By Ian Faulkner, Staff Writer
Wednesday, February 27, 2013 —
There was a meeting Friday evening in the Locust Community Center for persons interested in establishing a charter school for elementary and middle school students in the western part of the county.
Parents, teachers and children were in attendance at this meeting organized by Kelly Wally and conducted by Norman George, who works at Creative School Development in Raleigh.
Wally and George had been in contact about establishing a chartered K-8 in the area; George had previously worked on establishing Queen’s Grant in Mint Hill, and Wally thought he would be a good contact to help with the process.
Wally’s two eldest children went to Gray Stone Day School, a charter school in the northern part of the county, and really enjoyed it. Wally was interested in having those opportunities in West Stanly.
“It seemed to be a good time to make something available. There was an interest and a desire,” Wally said.
She worked on it with some of her friends for more than a year before they met George.
Now, they’re looking at submitting an application some time this week.
George spent the majority of the meeting explaining what a charter school was, how it was different and the benefits to one.
A charter school is a public school with some flexibility as far as teaching is concerned. However, the same amount of money that county schools receive per pupil will go to a charter school if they have the students instead.
“The dollars will follow the child each year,” said George, whether the child be in traditional public school or a chartered one.
Charter schools work like any other business.
“The higher quality operations stay in business. They’ll close a charter school if they don’t do the right job. The parents have a lot of control,” he said.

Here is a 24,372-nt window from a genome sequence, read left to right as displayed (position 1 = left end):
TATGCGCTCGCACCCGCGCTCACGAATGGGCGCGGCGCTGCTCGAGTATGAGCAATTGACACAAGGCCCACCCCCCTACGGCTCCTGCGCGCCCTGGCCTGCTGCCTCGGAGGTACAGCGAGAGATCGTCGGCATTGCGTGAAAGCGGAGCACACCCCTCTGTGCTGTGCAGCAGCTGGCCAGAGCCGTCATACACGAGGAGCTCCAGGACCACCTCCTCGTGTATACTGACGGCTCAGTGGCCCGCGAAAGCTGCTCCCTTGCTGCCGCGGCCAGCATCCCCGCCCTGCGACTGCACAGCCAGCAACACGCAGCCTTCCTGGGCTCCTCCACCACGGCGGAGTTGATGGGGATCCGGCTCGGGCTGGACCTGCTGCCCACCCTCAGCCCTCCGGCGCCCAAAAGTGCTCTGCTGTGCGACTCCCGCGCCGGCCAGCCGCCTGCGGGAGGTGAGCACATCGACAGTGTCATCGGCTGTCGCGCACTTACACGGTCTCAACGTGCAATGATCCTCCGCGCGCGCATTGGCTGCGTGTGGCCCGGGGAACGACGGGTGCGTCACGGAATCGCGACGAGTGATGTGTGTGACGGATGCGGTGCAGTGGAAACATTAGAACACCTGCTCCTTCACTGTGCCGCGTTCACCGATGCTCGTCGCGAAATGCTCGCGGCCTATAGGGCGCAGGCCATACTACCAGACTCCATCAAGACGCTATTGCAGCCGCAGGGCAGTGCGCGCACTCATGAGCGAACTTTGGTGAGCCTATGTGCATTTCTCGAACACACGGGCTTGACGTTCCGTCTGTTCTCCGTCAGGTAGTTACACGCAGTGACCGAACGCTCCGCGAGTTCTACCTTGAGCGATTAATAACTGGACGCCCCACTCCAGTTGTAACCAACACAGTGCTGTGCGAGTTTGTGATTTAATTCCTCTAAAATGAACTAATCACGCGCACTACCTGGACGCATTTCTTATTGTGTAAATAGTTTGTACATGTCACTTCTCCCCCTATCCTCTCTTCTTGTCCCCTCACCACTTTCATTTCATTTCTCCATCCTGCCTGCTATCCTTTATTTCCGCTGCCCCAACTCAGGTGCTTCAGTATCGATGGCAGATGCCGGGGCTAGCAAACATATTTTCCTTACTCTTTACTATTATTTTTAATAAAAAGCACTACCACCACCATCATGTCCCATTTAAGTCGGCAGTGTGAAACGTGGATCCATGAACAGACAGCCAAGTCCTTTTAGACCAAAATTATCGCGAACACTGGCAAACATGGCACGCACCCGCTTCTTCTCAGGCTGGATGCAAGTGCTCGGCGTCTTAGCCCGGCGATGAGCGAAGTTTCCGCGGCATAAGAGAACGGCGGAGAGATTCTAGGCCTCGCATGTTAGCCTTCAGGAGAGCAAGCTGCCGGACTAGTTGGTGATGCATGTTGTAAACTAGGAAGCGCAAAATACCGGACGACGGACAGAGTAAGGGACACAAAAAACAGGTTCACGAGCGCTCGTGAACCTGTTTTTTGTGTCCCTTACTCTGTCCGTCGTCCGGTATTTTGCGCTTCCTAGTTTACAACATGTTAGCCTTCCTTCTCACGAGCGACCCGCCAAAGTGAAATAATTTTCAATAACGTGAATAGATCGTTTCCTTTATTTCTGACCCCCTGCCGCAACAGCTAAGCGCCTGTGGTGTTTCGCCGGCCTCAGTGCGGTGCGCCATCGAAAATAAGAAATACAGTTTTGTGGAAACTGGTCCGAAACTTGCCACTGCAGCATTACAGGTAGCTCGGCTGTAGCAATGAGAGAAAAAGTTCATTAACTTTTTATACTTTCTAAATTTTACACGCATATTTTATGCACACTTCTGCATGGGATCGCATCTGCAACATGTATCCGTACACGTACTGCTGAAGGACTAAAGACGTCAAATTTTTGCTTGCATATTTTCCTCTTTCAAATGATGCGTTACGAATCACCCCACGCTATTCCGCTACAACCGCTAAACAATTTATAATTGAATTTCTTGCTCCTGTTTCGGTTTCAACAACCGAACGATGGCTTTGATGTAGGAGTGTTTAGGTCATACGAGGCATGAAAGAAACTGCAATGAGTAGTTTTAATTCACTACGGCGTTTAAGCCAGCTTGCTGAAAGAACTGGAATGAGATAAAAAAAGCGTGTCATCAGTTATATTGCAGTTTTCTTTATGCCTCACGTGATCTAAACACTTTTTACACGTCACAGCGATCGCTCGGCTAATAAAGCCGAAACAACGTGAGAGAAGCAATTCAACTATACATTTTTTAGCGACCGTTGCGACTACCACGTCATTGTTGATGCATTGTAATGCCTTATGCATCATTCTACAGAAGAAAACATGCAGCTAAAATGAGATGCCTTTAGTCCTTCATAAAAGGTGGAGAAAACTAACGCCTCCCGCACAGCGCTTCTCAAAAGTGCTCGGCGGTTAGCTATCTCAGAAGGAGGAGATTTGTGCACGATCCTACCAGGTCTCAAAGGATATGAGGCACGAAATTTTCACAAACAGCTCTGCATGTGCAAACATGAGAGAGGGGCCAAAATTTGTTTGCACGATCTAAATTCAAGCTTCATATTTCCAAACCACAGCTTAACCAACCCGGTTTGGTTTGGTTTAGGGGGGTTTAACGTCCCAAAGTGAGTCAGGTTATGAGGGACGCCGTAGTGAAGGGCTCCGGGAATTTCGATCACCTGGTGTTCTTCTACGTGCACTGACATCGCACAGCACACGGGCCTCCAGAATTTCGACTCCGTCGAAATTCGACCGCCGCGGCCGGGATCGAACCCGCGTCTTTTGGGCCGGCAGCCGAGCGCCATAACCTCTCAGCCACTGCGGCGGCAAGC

George said that for the application process, in addition to a completed application, one had to turn in business and education plans.
If the state board gives approval, then one can get a charter, George said.
“As far as how they educate the students, that’s entirely up to the charter school. It doesn’t have to be the same education program as a contemporary public school,” he said.
He said that while the school will have the traditional core knowledge skills to cover, the group was in discussions about implementing a character development program for the charter school.
To that end, the group has partnered with Athlos Academies, a program that focuses on developing character through academics and athletics.
The Athlos program is about developing healthy habits, healthy living and maximizing a student’s physical abilities. They do this by focusing on the areas of leadership, self-discipline, teamwork, self-sacrifice and social intelligence.
George said the charter school could receive funding for its affiliation with the Athlos program.
While charter schools do receive state money, they do not get state funding for their facilities. George said he thought their affiliation with Athlos would help them obtain a facility to lease, complete with a gymnasium.
He added that they didn’t have a facility in mind, yet. The school could end up in Stanly or Cabarrus.
“The location doesn’t matter. Any student in the state of North Carolina can attend,” said George, adding that the school had to be in the county in which it had the charter.
George said it would initially be a K-6, and they would add in seventh and eighth grades over the succeeding years.
If everything goes according to plan, organizers will submit their application by March 1 and they should find out in September. If everything is met with approval, they’ll have until next summer to get everything opened. The school could be open for the fall semester 2014.
“This can be a very challenging process. We will keep trying, if needed,” George said.
He said he believed they had a solid curriculum and an innovative one with the Athlos program.
“We’re in an unusually good position,” George said.
For more information, contact Kelly Wally at (704) 888-8791.